Feeds

WordPress bug resets admin password

Fixed for now

Protecting users from Firesheep and other Sidejacking attacks with SSL

This story was updated to correct details of the bug. It allows attackers to reset passwords, but not take over accounts.

Developers of the widely used WordPress blogging software have released an update that fixes a vulnerability that let attackers reset the administrator password.

The bug in version 2.8.3 is trivial to exploit remotely using nothing more than a web browser and a specially manipulated link. Using the special URL, the old password is removed and a new one generated in its place with no confirmation required, according to this alert published on the Full-Disclosure mailing list.

The flaw lurks in some of the PHP code that fails to properly scrutinize user input when the password reset feature is invoked. Exploiting it is as easy is directing a web browser to a link that looks something like:

http://domain_name.tld/wp-login.php?action=rp&key[]=

According to WordPress documentation here, the bug has been fixed by changing a single line of code so the program checks to make sure the input supplied for the new password isn't an array. If it is, the user gets an error message and must try again. After this article was first published, version 2.8.4 was released.

That would appear to be the end of it, but security researchers Rafal Los and Mike Bailey wonder aloud here whether it would have made more sense to check instead whether the input is a string.

"Hasty coding?" he asks. "Why take the blacklist vs. whitelist approach?"

After this article was first published, WordPress documentation showed the suggestion from Los and Bailey was being formally adopted.

The bigger point he and other observers seem to make is that PHP is the coding equivalent of an everyman's jet pack. It allows him to quickly soar into the sky with a minimal amount of training but doesn't necessarily provide the means to check for buildings, planes or other hazards that may greet the user once he gets there.

Of course, all languages are only as good as the person using them. But it's worth posing such questions to anything that's standing between your website and the people out to get it.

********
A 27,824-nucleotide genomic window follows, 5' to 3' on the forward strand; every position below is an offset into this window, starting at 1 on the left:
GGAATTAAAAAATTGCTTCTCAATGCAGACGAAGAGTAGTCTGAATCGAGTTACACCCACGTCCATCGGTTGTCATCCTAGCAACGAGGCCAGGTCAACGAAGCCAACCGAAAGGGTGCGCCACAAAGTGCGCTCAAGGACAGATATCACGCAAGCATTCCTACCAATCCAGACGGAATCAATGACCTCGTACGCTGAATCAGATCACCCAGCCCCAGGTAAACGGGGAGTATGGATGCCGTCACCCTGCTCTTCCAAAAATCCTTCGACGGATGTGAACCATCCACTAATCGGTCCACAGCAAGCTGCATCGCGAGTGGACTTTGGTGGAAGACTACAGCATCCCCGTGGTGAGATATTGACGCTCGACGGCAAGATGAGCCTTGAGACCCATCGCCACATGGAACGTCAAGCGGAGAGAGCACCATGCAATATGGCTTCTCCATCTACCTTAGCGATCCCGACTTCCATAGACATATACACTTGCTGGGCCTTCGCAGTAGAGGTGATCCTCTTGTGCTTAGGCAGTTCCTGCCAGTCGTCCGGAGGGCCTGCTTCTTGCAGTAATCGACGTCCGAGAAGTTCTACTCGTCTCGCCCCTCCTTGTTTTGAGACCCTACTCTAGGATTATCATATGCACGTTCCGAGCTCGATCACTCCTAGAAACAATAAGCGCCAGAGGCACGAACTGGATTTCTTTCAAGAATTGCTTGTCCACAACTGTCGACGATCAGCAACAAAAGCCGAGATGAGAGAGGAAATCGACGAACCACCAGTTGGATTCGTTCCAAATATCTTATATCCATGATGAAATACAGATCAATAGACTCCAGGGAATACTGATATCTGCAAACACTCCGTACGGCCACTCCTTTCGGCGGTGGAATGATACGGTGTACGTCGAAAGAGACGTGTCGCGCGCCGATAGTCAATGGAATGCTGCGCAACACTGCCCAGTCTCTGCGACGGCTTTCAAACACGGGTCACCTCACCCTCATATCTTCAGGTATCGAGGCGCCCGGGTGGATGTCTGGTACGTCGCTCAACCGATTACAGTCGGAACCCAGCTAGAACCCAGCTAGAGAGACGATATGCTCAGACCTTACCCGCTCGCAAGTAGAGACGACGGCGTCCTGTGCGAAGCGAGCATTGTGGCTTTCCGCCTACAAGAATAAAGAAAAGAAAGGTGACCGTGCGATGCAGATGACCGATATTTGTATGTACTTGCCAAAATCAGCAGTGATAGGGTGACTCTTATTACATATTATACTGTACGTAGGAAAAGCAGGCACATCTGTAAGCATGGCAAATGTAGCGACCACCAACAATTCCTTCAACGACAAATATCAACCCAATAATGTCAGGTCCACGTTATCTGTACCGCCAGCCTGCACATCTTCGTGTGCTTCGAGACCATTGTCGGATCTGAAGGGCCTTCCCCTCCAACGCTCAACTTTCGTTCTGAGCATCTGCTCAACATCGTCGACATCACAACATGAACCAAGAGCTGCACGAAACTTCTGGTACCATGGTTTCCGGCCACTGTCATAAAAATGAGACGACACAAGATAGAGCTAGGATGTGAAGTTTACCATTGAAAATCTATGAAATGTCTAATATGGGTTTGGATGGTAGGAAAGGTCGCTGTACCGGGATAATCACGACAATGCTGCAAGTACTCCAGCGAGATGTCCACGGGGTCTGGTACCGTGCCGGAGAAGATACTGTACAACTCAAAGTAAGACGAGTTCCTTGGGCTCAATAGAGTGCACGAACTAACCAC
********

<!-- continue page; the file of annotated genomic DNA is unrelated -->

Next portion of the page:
Additional details and analysis from Sans and Heise here and here. ®

The next step in data security

More from The Register

next story
Israeli spies rebel over mass-snooping on innocent Palestinians
'Disciplinary treatment will be sharp and clear' vow spy-chiefs
Infosec geniuses hack a Canon PRINTER and install DOOM
Internet of Stuff securo-cockups strike yet again
THREE QUARTERS of Android mobes open to web page spy bug
Metasploit module gobbles KitKat SOP slop
'Speargun' program is fantasy, says cable operator
We just might notice if you cut our cables
Apple Pay is a tidy payday for Apple with 0.15% cut, sources say
Cupertino slurps 15 cents from every $100 purchase
YouTube, Amazon and Yahoo! caught in malvertising mess
Cisco says 'Kyle and Stan' attack is spreading through compromised ad networks
Hackers pop Brazil newspaper to root home routers
Step One: try default passwords. Step Two: Repeat Step One until success
Greater dev access to iOS 8 will put us AT RISK from HACKERS
Knocking holes in Apple's walled garden could backfire, says securo-chap
prev story

Whitepapers

Providing a secure and efficient Helpdesk
A single remote control platform for user support is be key to providing an efficient helpdesk. Retain full control over the way in which screen and keystroke data is transmitted.
Saudi Petroleum chooses Tegile storage solution
A storage solution that addresses company growth and performance for business-critical applications of caseware archive and search along with other key operational systems.
Security and trust: The backbone of doing business over the internet
Explores the current state of website security and the contributions Symantec is making to help organizations protect critical data and build trust with customers.
Reg Reader Research: SaaS based Email and Office Productivity Tools
Read this Reg reader report which provides advice and guidance for SMBs towards the use of SaaS based email and Office productivity tools.
Security for virtualized datacentres
Legacy security solutions are inefficient due to the architectural differences between physical and virtual environments.